EAST GREENWICH—The Rocky Hill Country Day School recently received the National Athletic Trainers’ Association (NATA) Safe Sports School Award, implemented to recognize high schools that prioritize keeping young athletes safe. The school received the award in recognition of its Mariner athletic program, which met the standards laid forth to increase and improve the safety of sports generally, and is now recognized as a bastion of expert care, injury prevention and treatment in youth sports. Rocky Hill athletic trainer and assistant athletic director Arthur Entwistle spoke to the value of receiving the award.
“Rocky Hill Country Day School is honored to receive this first team recognition from NATA,” Entwistle said. “We remain committed to keeping our student athletes safe during physical education classes, team practices and games so they can accomplish their own goals of great competition, winning records, fair sportsmanship and good health. Our goal is to lead our athletics program to the highest safety standards for our players.”
The NATA is a national association for athletic trainers, who are health care professionals specializing in the prevention, diagnosis, treatment and rehabilitation of injuries and sports-related illnesses. The NATA represents and supports 45,000 members of the athletic training profession and awards the Safe Sports School Award as part of its At Your Own Risk public awareness initiative, designed to educate, provide resources and equip the public to act and advocate for safety in work, life and sports. In all, the organization aims primarily to assist trainers in preventing and treating chronic musculoskeletal injuries from sports, physical and occupational activity, and providing immediate care for acute injuries.
The Rocky Hill Mariner athletic program affords students the opportunity to compete in basketball, cross country, field hockey, golf, lacrosse, soccer, softball and tennis, and had to meet numerous stringent requirements to qualify for the NATA award. In order to achieve Safe Sports School status, the school had to endeavor to meet a series of requirements including creating a positive athletic health care administrative system, coordinating pre-participation physical examinations, promoting safe and appropriate practice and competition facilities, providing a permanent and appropriately equipped area to evaluate and treat injured athletes, developing injury and illness prevention strategies which included protocols for environmental conditions, facilitating injury intervention, creating and rehearsing venue-specific emergency action plans, facilitating psychosocial consultation and nutritional counseling and education and ensuring that athletes and parents are educated about the potential benefits and risks in sports as well as their responsibilities.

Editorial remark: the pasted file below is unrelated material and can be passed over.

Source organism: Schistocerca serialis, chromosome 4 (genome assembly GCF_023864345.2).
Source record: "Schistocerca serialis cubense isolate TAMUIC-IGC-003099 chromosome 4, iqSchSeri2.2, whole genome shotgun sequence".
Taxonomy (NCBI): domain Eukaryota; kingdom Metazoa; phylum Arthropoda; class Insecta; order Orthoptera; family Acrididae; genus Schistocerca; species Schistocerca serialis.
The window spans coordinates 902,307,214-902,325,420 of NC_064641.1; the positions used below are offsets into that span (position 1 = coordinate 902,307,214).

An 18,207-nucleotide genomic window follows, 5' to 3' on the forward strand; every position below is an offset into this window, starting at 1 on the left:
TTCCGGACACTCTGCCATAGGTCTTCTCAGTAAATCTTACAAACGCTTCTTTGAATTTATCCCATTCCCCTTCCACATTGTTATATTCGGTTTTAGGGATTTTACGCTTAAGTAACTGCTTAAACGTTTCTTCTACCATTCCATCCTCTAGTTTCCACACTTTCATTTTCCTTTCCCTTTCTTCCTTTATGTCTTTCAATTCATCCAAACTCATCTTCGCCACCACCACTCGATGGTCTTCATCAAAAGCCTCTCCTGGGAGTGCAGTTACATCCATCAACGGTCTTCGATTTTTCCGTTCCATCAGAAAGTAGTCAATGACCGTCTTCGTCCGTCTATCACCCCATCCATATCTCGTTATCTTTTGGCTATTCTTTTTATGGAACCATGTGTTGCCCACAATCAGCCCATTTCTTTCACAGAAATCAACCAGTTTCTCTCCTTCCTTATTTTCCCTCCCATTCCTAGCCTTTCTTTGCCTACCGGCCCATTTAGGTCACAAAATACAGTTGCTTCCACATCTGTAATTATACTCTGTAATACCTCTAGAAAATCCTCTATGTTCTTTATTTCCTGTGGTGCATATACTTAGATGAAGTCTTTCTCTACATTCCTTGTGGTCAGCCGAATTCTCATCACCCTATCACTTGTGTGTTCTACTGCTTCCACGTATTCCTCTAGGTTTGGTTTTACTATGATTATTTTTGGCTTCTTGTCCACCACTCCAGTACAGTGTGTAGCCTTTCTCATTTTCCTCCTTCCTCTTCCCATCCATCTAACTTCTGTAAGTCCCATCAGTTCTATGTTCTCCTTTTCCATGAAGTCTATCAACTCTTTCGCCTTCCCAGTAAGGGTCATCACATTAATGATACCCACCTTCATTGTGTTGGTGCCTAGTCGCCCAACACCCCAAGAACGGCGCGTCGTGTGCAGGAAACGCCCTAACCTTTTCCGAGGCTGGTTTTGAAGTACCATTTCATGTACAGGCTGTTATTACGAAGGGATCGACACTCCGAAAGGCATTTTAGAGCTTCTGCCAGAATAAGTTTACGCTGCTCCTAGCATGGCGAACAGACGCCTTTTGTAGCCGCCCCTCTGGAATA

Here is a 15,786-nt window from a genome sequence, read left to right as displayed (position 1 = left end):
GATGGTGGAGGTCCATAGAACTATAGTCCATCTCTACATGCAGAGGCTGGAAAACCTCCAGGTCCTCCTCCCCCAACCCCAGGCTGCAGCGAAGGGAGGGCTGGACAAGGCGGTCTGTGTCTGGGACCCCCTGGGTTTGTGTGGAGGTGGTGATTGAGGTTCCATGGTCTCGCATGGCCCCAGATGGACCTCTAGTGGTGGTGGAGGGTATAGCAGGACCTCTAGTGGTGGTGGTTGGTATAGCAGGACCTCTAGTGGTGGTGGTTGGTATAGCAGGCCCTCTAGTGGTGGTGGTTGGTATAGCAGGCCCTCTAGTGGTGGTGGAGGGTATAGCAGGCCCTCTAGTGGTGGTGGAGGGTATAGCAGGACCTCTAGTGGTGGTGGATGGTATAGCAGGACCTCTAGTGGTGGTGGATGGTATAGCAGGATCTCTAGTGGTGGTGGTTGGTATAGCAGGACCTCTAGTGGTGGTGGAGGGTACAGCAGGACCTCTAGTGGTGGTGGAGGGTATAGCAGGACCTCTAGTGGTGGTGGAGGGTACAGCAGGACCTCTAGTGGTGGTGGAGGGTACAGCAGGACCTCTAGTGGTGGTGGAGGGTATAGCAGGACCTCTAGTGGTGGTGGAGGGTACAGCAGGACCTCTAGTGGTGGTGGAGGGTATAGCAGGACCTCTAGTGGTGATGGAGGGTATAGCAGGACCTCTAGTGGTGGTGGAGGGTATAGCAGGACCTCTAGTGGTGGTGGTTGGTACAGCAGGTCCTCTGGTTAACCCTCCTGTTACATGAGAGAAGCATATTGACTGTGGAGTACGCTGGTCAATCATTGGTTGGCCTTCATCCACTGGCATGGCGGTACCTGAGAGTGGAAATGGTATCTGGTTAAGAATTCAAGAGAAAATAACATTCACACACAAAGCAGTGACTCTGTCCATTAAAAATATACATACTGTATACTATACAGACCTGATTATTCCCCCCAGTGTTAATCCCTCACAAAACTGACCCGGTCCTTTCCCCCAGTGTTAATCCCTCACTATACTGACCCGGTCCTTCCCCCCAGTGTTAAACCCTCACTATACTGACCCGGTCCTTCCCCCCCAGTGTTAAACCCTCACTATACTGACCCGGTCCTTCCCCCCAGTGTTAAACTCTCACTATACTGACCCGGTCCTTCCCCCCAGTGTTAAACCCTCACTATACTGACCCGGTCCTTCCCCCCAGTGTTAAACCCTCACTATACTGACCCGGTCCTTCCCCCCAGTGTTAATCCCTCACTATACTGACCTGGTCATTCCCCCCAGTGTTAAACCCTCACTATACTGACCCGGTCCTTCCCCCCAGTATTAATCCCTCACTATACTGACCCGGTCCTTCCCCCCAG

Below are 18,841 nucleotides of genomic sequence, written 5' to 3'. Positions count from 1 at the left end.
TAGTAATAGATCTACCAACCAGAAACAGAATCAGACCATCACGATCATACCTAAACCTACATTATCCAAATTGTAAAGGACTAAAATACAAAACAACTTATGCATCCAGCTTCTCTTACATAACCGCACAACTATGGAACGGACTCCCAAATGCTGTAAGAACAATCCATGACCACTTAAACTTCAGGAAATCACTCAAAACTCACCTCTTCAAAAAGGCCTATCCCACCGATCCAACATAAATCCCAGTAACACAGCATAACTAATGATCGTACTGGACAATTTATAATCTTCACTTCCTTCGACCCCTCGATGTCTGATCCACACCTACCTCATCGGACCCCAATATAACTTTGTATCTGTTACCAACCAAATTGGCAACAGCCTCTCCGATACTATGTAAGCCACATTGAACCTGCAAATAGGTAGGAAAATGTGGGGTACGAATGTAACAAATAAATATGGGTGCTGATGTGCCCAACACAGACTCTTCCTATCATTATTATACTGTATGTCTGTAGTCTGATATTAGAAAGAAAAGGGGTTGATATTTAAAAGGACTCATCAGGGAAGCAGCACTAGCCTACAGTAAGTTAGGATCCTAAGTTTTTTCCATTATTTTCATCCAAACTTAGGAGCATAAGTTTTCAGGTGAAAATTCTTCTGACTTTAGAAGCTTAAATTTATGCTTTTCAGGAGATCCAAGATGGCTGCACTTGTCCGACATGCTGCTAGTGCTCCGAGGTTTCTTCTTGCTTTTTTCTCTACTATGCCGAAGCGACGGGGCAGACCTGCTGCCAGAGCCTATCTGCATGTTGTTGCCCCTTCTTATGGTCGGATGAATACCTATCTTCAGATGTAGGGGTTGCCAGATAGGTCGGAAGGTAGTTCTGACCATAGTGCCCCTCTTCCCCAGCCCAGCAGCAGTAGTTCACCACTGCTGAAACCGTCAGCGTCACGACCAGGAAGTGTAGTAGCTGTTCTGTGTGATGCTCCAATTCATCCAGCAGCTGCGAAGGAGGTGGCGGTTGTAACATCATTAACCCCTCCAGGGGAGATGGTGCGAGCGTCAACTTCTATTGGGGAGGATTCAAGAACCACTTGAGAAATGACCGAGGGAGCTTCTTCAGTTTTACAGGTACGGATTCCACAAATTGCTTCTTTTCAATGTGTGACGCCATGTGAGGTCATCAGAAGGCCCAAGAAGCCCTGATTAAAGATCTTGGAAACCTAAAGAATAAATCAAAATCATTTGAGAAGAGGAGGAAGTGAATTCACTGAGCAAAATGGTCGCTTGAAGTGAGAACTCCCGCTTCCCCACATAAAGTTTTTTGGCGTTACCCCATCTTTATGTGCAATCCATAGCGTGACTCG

NATA president Tory Lindley spoke to the value of the award and the importance of school programs such as Rocky Hill’s in ensuring safety education and preparation regarding school sports.
“The health and safety of student-athletes is critical as it has both immediate and long-term effects,” Lindley said. “NATA created the ‘Safe Sports School Award’ to recognize and champion schools nationwide that are committed to enhancing safety in sports. We are proud to see the list of award recipients grow exponentially each year as schools see the immense value in holding themselves to best practices and policies that ensure a high standard of athlete care.”
The achievement is likely to serve as another feather in Rocky Hill’s cap as numerous schools throughout the nation have fallen behind in offering adequate safety training for sports. A study published late last year in the Journal of Athletic Training (the NATA’s peer-reviewed journal) found that 34 percent of public and private high schools in the nation have no access to athletic trainers. Furthermore, the study indicated that lack of appropriate sports medicine care is even greater for private schools, standing at 45 percent, despite parents of private school students traditionally paying much more for the privilege.
“Providing appropriate care for student athletes comes down to priorities. The safety of student athletes must be the top priority for schools with athletic programs, not just in rhetoric, but in allocation of resources to put the appropriate personnel in place,” Lindley said. “Schools need to see athletic trainers are an essential requirement to having an athletics program, similar to how they see the coach. While coaches oversee play on the field, athletic trainers are responsible for injury prevention and addressing the physical and mental effects of playing the game. Athletic trainers should not be a luxury but rather a necessity for all programs.”